Kaw Indians

The Kaw Indians, also known as Kanza or Kansa, called themselves Ka’ǰíkte or Ka’ǰáke, meaning “South Wind People.”

Traditional home territories

The traditional home territories of the Kaw Indians were mainly in parts of Nebraska and Missouri in what is now Kansas. They lived close to the Kansas River.

Language family

The Kaw language belongs to the Siouan language family. Unfortunately, there are no fluent Kaw speakers today. Efforts are made to preserve and revitalize the language through educational programs and documentation.

Traditional Alliances

Historically, the Kaw Indians had treaties with various Native American tribes. They had close ties to the Osage, Pawnee, and Ponca tribes. These alliances were often based on shared cultural practices, trade, and defense against common enemies.

Traditional Enemies

The Kaw Indians encountered conflict and hostility with several tribes, including the Cheyenne, Arapaho, and Comanche. They also had conflicts with European settlers who expanded into the Kaw area as the Americas expanded westward.

Historical Population

In the 18th century, Kaws are estimated to number about 2,000 individuals. However, due to wars, disease and forced migration, their numbers declined dramatically. By the mid-19th century, their numbers had dwindled to a few hundred.

Population today

According to the 2020 Census, Kaw Nation, an officially recognized tribe of Kaw Indians, currently has a population of about 3,200. Most live in Oklahoma City, and there are individual Kaws living elsewhere in the United States.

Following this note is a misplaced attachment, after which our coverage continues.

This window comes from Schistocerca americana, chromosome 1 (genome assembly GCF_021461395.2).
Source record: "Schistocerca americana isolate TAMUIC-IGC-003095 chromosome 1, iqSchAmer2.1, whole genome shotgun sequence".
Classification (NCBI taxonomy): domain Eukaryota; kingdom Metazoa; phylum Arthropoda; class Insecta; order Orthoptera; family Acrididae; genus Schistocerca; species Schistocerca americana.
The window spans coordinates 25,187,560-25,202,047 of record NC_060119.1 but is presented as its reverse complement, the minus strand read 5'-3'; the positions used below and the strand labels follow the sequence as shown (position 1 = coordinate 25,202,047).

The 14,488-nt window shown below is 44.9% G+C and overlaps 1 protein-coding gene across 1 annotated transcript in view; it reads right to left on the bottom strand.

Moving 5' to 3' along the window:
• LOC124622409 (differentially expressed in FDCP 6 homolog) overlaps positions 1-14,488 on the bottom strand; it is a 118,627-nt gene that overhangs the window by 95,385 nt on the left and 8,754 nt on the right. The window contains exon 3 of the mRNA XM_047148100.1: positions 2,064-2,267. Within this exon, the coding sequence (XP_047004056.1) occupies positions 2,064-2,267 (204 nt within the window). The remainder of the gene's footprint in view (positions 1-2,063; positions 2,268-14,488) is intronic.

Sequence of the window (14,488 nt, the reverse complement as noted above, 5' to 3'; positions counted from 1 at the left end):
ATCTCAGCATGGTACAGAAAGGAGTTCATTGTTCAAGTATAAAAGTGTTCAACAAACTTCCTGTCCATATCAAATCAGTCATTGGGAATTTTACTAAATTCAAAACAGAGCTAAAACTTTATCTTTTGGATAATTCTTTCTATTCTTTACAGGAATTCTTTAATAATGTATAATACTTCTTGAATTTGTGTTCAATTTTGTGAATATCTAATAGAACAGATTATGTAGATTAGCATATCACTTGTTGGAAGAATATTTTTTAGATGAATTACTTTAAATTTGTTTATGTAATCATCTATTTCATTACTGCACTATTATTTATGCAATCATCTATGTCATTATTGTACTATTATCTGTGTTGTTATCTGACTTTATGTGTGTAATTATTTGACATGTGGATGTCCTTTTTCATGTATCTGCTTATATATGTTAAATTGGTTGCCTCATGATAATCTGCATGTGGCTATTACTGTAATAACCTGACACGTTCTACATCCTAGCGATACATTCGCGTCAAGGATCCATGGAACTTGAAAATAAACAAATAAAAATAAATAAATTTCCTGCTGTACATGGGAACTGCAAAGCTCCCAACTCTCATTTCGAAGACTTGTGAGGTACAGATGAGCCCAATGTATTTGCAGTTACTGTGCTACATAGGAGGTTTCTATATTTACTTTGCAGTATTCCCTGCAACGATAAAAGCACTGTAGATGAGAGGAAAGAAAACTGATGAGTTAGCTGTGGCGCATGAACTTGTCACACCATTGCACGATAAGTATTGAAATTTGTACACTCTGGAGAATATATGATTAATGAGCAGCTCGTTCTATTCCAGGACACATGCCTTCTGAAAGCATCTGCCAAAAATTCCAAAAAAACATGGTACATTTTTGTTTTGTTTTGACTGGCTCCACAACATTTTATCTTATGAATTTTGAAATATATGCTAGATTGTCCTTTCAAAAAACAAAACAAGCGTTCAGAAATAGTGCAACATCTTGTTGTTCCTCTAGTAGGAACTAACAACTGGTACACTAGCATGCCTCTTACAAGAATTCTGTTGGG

Kaw History

The Kaw Indians have a long and complex history. They originally lived on the central plains and lived semi-nomadic lives, relying on hunting, gathering and agriculture for their livelihoods In the 17th century they encountered European prospectors and furs merchants.

In the 19th century, the Kaw Indians faced major challenges as European settlers moved west. With the U.S. government treaty, they gave up much of their ancestral land, and eventually moved to a reservation in Kansas City. In the late 19th century, they were relocated to Indian Territory (now Oklahoma) under pressure from white settlers.

In the 20th century, the Kaw Nation went through a period of cultural and economic transformation. They formed tribal governments, found jobs, and worked hard to preserve their cultural heritage. Today, Kawrashtra is a sovereign tribe with its own constitution and government.

Kaw Tribes Today

Today, the main ethnic group representing the Kaw Indians is the Kaw Nation. Headquartered in Kaw, Oklahoma, their tribal members are involved in economic activities, including agriculture, ranching, and sports industries, and the tribe also builds on cultural preservation, education, and community development. They maintain a museum and cultural center, which is a place to preserve and share their history and traditions.